August 22, 2016

Make Your Plans Now for 2017's Total Solar Eclipse (Source: Travel & Leisure)
Sunday marks exactly one year before what will be the easiest total solar eclipse ever to travel to and witness. And if you've never seen one before, you don't know what you're missing. Legions of eclipse-chasers from across the country and the world will be in the United States for the Aug. 21, 2017 event. A New Moon will completely block out the Sun for a few minutes, throwing a 70-mile Moon-shadow across the states from Oregon to South Carolina. (8/21)

Through the Looking Glass (Source: Space Review)
After the Pentagon cancelled the Manned Orbiting Laboratory program in 1969, it faced the question of what to do with the hardware already built for it. Dwayne Day examines what’s known from declassified documents about that effort, including the transfer of mirrors for use in an observatory. Click here. (8/22)
Human-Rating the Atlas V Centaur for NASA’s Commercial Crew Program (Source: Space Review)
Part of the effort by NASA to develop commercial crew transportation systems involves human-rating the Atlas V rocket that will launch Boeing’s CST-100 Starliner. Anthony Young discusses that effort to prepare both the rocket and the launch site for missions to fly astronauts to the space station. Click here. (8/22)
CubeSats: Faster and Cheaper, But Better? (Source: Space Review)
There’s growing interest in using CubeSats for a variety of scientific, commercial, and other applications. However, Jeff Foust reports that CubeSat developers are grappling with the issue of reliability of such satellites, which suffer higher failure rates than larger spacecraft. Click here. (8/22)
Why a Coherent Middle East Space Policy is a Necessity (Source: Space Review)
Some in the Middle East are concerned that Iran, now free of sanctions linked to nuclear weapons development, might become more aggressive in the region. Michael Listner argues that this should provide an impetus for other nations there to develop comprehensive, coherent space policies. Click here. (8/22)

Anderson: Spaceport America Generated $104 Million* (Source: Parabolic Arc)
Spaceport America CEO Christine Anderson has taken to New Mexico media to say that things are going great at the spaceport as she steps down. “Spaceport America is alive and well,” she declared in an op-ed. “It saddens me to read uninformed articles to the contrary.” I can’t recall anyone writing that the Spaceport America is actually dead, just that it has cost New Mexico taxpayers about $225 million (and counting) without returning any of the benefits the state’s leaders and Virgin Galactic promised when it was launched a decade ago.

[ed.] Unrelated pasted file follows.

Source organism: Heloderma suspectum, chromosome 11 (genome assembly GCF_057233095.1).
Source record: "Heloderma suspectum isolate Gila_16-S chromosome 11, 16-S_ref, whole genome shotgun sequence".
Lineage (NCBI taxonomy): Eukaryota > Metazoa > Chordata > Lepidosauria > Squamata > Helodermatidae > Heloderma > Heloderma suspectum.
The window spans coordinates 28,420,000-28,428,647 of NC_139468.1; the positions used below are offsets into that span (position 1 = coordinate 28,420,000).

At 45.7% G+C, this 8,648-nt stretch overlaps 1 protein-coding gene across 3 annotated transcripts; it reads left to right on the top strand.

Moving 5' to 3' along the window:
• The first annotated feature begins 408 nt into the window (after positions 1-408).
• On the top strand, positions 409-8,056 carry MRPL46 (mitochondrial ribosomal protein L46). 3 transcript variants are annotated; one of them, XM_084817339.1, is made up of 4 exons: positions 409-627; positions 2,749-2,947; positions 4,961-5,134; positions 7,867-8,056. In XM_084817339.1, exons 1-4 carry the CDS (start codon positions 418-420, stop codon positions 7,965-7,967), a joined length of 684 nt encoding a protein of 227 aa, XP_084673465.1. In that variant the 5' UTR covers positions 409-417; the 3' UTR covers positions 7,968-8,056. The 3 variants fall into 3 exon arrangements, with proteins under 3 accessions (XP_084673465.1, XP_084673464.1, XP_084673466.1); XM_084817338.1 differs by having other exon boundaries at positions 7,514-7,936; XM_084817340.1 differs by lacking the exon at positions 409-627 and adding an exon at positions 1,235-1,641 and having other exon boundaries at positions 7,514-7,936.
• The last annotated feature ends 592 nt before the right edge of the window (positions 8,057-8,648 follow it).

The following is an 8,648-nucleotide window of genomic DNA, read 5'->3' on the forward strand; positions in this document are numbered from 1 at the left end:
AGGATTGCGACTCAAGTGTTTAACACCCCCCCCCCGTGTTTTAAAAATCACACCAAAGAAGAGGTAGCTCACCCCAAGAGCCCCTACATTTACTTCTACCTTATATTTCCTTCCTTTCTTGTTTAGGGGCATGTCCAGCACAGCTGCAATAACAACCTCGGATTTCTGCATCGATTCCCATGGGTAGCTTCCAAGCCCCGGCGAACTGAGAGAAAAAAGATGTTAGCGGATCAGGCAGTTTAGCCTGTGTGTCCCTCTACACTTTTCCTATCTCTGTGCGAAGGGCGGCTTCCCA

Residents of two revenue-challenged counties continue to pay a special tax they voted to impose on themselves to support the spaceport long after the levy was supposed to end. Anderson claimed: "Within the last year, the Spaceport America brand has generated over $104 million worth of global earned media value for the project and the state of New Mexico." However they figured it, one thing is clear: "global earned media value" doesn’t pay the bills.

Spaceport America was purpose built for Richard Branson’s company to fly tourists into suborbital space. The massive hangar sitting out near the runway was built to house that business. No number of sounding rocket launches, drone flights or film shoots will get around that. If they had wanted to build a sounding rocket range, the state could probably have saved more than $200 million. Given Virgin Galactic’s frequent delays (flights were to have started in 2007), it’s not surprising Anderson didn’t mention the company. Commercial flights from Spaceport America remain a ways off. (8/15)

Russia Gains Customers for Commercial Lunar Flyby (Source: Sputnik)
Russian officials claim they have eight customers for a commercial human lunar flyby mission, at $150 million each. Vladimir Solntsev, general director of RSC Energia, said his company had eight potential candidates for such a mission willing to pay that cost, including a Japanese family. Energia, working with American space tourism company Space Adventures, has long promoted a plan to send a modified Soyuz spacecraft around the moon with one cosmonaut and two tourists on board. (8/22)

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